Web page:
The Circle of Life gave rise to a circle of talent and friendship as more than 80 students from Woodford House and Lindisfarne College came together to bring Disney’s The Lion King JR to life. Woodford House secured the rights as the second school in New Zealand to stage this fabulous show over a year ago. This was a shortened version of the Broadway show but with the same well-loved songs, characters and storyline.
Auditions were an intense time as girls faced nervousness and the challenges of singing and dancing in a musical theatre style. There was keen competition for key roles followed by much debate between the Director, Kathy Atkin, Musical Director, John Snowling and Choreographer, William Waitoa, as to who would get them.
Fast forward to August. The songs and harmonies are rehearsed, the dance steps polished and strong friendships are being forged between the two schools. But it’s behind the scenes where there is a frenzy of activity. Woodford House was responsible for the costumes and make-up. Year 13 students Caitlin Maiorana and Hope Phillips designed and constructed the gazelle costumes, which included hand-painting fabrics and felting horns – they were beautiful.
Six staff members sewed evenings and weekends for months to dress herds of hyenas, a pride of lionesses and a bunch of crazy shapes, to name a few. Year 13 student Lydia Hill designed 26 different faces for makeup and taught a team or girls the tricks of executing these with speed when under pressure.
In production week there were some long days with everyone pitching in to finish costumes, paint the set, plot the lighting and sound cues and give the show that final polish.
Everyone was very motivated by the exciting news that the show had sold out before opening night. As always, the presence of a live audience was what the performers needed to dig deep to find the energy and wow factor, which they brought to every performance.
The audience got a whole African experience from the Flaming Maniacs with fire eating at the entrance to Year 7 and 8 performers giving a taste of the Savannah before entering the auditorium.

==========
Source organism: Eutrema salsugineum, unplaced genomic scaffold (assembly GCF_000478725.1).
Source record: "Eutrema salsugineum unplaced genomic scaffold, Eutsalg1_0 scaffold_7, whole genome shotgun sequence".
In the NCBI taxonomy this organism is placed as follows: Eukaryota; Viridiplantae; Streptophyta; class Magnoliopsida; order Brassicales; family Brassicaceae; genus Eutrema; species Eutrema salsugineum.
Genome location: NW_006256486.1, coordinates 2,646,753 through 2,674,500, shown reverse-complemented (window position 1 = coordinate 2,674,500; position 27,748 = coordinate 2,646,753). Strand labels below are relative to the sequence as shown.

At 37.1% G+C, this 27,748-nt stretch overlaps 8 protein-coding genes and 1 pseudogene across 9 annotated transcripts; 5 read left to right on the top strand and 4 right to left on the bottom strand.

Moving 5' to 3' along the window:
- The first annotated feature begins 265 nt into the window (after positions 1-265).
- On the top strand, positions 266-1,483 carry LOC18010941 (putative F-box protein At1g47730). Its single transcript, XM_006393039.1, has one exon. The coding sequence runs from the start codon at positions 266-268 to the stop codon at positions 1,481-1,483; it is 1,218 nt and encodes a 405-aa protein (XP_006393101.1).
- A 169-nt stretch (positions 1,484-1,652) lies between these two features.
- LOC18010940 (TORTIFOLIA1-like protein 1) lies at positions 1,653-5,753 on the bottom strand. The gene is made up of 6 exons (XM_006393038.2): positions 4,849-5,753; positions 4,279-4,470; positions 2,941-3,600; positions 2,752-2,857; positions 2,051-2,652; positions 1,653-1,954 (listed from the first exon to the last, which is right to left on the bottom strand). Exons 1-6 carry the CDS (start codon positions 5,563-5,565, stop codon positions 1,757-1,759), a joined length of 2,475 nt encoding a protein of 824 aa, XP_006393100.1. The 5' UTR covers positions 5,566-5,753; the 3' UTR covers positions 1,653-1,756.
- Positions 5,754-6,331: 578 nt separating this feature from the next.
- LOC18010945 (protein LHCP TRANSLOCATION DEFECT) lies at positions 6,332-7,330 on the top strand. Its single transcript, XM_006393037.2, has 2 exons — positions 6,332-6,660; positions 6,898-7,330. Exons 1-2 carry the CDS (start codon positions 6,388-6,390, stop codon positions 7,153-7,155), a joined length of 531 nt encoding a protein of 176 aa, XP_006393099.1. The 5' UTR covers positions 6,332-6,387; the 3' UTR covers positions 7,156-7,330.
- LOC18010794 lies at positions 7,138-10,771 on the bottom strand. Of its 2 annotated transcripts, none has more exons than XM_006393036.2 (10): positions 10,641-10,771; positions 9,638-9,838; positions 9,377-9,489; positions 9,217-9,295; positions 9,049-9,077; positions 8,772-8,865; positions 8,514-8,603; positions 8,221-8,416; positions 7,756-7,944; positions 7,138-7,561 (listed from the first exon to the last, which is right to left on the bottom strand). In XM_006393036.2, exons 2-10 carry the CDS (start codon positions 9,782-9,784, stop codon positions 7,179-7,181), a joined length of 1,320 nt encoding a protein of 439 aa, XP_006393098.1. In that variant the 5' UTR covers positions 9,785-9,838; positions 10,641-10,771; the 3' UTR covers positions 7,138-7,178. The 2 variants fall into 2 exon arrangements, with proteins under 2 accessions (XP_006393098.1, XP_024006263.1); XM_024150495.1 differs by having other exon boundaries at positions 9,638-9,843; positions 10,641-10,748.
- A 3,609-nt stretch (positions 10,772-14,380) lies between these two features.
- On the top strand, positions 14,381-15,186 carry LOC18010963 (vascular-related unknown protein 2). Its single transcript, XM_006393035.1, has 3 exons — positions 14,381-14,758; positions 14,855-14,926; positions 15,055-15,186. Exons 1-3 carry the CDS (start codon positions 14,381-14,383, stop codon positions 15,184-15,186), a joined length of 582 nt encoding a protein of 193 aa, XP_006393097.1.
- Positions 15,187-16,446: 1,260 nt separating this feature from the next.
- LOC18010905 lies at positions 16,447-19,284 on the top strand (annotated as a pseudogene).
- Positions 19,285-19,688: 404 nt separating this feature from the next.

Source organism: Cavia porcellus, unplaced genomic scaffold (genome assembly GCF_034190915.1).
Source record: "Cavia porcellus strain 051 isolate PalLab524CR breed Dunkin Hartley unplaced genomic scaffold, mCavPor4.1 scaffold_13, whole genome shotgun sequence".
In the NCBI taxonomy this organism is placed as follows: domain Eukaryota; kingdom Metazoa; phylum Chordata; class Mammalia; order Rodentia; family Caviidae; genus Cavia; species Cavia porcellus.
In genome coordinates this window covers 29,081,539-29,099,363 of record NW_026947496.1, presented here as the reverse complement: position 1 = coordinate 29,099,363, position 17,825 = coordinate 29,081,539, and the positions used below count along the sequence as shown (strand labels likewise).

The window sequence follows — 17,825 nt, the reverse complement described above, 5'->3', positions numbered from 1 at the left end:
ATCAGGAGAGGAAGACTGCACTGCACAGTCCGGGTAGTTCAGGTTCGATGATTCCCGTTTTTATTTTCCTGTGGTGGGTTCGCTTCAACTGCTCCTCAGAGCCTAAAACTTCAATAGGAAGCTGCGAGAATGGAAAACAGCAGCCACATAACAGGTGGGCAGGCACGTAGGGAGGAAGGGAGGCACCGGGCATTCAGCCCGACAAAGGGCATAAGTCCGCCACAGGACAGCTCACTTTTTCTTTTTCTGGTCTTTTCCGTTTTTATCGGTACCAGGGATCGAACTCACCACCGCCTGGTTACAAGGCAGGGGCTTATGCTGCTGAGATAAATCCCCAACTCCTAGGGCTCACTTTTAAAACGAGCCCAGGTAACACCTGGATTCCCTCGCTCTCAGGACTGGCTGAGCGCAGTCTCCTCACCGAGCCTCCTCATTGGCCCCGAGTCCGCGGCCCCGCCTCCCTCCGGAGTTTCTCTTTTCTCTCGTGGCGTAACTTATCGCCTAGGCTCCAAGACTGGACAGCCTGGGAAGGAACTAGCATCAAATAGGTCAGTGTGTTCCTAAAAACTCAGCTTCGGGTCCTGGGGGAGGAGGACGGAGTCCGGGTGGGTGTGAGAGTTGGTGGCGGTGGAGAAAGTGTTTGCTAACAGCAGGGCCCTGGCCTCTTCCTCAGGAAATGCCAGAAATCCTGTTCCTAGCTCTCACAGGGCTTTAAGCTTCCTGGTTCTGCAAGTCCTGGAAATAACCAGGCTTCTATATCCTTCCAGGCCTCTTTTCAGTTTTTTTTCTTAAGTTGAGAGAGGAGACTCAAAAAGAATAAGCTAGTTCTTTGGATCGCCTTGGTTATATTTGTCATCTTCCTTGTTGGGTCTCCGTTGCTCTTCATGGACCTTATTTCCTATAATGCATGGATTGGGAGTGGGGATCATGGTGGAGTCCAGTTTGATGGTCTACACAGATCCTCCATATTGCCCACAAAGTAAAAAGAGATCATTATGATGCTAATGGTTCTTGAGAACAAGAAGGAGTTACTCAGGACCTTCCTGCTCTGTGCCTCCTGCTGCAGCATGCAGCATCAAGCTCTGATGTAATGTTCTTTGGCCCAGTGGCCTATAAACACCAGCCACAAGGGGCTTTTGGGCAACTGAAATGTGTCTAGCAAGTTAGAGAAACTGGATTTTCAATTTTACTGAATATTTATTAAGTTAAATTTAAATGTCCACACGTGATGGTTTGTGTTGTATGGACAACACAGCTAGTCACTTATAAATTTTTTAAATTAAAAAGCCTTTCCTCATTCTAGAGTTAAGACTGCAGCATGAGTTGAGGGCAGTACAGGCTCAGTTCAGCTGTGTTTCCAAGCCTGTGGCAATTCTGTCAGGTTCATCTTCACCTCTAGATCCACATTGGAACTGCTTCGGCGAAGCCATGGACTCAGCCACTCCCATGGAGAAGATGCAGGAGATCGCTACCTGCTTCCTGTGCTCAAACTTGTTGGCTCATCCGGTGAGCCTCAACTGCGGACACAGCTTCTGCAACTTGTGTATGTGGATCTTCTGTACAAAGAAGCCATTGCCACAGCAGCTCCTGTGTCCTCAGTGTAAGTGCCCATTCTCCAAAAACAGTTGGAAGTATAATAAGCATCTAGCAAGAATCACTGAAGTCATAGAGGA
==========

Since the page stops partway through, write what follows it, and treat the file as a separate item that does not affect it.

There were some unique challenges along the way for this young cast. At the Saturday matinee, just prior to intermission, the fire alarm sounded requiring everyone to evacuate while two fire engines arrived. The show went on to the second half with a bit less on stage smoke effect and a cast determined to keep up the momentum.
The evening performance saw the first signs of what was ahead with Rafiki (Montana Porima) feeling ill backstage, but still giving a stunning performance. By mid-morning the next day the full impact of the campylobacter outbreak was known and a high level meeting between the schools led to the decision to postpone the Sunday matinee in the interests of student and public health and safety.
It was such a thrill a week later to bring the final and fifth show to a full house at the Sunday matinee with students back to full health. The cast reconnected with their characters and the magic of the material to present a fabulous finale to the season.
This will be a great memory for everyone. The girls had the experience of a big show with costume, make-up, and professional lights and sound. They learnt stagecraft and many danced for the first time. They experienced resilience and ‘digging deep’, teamwork and the joy that comes from singing in harmony.
Strong friendships were forged from sharing this special time together and confidence from stepping out of the comfort zone and performing to 300 people.
Lion King – you were a hit. Take a bow.
Mrs Josephine Carpenter, Director of Performing Arts